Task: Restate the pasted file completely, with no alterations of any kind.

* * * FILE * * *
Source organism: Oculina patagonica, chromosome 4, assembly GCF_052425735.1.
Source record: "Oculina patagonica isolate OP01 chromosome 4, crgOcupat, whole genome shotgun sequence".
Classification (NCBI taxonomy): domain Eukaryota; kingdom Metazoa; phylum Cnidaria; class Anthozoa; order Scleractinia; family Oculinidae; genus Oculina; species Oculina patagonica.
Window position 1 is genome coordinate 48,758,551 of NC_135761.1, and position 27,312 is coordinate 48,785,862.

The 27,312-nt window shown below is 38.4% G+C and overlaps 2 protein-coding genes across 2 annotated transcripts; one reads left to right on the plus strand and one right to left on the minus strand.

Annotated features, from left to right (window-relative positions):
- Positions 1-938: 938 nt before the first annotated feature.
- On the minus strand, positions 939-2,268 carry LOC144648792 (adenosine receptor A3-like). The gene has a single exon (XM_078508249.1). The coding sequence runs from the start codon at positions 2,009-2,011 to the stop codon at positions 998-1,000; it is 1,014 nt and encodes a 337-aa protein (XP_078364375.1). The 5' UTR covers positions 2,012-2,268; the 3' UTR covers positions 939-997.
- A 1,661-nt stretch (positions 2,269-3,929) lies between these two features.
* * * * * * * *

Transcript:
Source organism: Oculina patagonica, chromosome 4, assembly GCF_052425735.1.
Source record: "Oculina patagonica isolate OP01 chromosome 4, crgOcupat, whole genome shotgun sequence".
Classification (NCBI taxonomy): domain Eukaryota; kingdom Metazoa; phylum Cnidaria; class Anthozoa; order Scleractinia; family Oculinidae; genus Oculina; species Oculina patagonica.
Window position 1 is genome coordinate 48,758,551 of NC_135761.1, and position 27,312 is coordinate 48,785,862.

The 27,312-nt window shown below is 38.4% G+C and overlaps 2 protein-coding genes across 2 annotated transcripts; one reads left to right on the plus strand and one right to left on the minus strand.

Annotated features, from left to right (window-relative positions):
- Positions 1-938: 938 nt before the first annotated feature.
- On the minus strand, positions 939-2,268 carry LOC144648792 (adenosine receptor A3-like). The gene has a single exon (XM_078508249.1). The coding sequence runs from the start codon at positions 2,009-2,011 to the stop codon at positions 998-1,000; it is 1,014 nt and encodes a 337-aa protein (XP_078364375.1). The 5' UTR covers positions 2,012-2,268; the 3' UTR covers positions 939-997.
- A 1,661-nt stretch (positions 2,269-3,929) lies between these two features.